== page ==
‘Sons of Belial’
‘Sons of Belial’
Contaminated/Contaminating Victorian Male Bodies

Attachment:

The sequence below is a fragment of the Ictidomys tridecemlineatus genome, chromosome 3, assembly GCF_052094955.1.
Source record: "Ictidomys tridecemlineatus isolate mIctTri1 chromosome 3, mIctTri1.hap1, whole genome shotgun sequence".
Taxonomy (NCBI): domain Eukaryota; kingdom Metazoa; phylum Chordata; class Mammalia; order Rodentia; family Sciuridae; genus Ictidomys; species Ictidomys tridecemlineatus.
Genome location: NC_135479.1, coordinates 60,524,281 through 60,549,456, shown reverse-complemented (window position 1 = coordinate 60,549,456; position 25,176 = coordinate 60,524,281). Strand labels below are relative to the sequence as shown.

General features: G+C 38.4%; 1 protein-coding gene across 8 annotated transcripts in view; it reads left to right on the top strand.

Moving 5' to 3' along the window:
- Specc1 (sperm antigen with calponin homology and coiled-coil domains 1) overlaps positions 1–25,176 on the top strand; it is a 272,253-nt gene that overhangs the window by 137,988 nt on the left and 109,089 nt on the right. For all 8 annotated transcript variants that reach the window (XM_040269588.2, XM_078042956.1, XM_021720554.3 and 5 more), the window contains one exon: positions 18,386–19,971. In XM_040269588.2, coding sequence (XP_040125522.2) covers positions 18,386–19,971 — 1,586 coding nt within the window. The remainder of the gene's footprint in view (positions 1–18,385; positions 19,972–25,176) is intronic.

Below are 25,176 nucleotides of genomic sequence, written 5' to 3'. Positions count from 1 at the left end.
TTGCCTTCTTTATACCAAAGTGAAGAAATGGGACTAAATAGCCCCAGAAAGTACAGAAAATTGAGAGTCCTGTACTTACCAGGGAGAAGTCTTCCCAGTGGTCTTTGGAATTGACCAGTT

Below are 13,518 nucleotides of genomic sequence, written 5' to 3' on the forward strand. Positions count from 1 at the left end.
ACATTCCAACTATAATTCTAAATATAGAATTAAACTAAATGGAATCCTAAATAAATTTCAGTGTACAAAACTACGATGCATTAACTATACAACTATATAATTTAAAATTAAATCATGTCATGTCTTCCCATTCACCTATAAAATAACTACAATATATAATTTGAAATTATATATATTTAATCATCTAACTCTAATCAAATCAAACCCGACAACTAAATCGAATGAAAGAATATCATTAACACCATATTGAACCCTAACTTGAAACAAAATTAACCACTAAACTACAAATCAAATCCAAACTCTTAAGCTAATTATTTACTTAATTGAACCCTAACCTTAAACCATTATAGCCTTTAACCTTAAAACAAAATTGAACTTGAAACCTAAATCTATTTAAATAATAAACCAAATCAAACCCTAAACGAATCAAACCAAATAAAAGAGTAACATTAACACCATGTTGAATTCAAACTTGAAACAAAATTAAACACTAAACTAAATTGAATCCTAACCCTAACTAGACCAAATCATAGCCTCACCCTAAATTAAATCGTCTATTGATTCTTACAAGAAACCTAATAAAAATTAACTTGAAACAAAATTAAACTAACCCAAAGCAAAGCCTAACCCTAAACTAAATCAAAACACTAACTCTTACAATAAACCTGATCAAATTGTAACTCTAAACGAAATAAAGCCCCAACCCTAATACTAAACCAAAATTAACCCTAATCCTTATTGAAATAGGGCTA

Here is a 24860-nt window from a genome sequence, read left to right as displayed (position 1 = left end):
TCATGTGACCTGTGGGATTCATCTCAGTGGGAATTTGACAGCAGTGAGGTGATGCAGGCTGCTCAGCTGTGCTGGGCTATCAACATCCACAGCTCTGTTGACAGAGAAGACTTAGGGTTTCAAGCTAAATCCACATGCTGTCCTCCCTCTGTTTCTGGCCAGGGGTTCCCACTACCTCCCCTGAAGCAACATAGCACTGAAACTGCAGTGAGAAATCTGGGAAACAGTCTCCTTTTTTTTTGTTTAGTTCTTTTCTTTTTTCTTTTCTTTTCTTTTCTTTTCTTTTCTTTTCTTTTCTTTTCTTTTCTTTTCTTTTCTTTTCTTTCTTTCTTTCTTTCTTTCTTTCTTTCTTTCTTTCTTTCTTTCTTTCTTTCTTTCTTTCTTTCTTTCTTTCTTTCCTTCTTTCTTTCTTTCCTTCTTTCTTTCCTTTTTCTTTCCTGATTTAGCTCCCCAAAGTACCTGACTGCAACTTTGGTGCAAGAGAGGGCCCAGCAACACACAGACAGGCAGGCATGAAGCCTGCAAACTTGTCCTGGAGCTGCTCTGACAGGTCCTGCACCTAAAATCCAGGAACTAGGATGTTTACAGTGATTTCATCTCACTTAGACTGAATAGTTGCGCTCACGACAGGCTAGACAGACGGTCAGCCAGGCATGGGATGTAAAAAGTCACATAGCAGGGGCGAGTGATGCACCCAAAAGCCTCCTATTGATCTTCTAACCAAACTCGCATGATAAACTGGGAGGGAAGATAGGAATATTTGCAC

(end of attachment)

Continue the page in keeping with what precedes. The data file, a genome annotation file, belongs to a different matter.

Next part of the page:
Lesley A. Hall examines the fear of the sexualised male body as a vector for diseases capable of disrupting both familial and social dynamics. While academic research has tended to focus on the potential for damage caused by the sexually diseased female body, Hall redresses the balance by considering the pariah status attributed to those, such as soldiers and sailors, considered to be over-sexed or lacking in self-control. But the prejudice was extended to those men in general society either afflicted by syphilis or gonorrhoea or regarded as threatening through their moral laxity the reproductive healthiness of family life. Hall shows how this threat became increasingly public in wider culture during the last decades of the nineteenth century, bringing about both general condemnation and legislative amendment. Reinforcing such anxieties about wayward male concupiscence was an equally virulent condemnation of masturbation as consciously self-harming. Hall asserts that masturbation was considered more than a personal vice, being viewed as potentially contaminative – seminal loss producing not just a range of frightful pathologies for the individual but a transmission of harmful agents to others.
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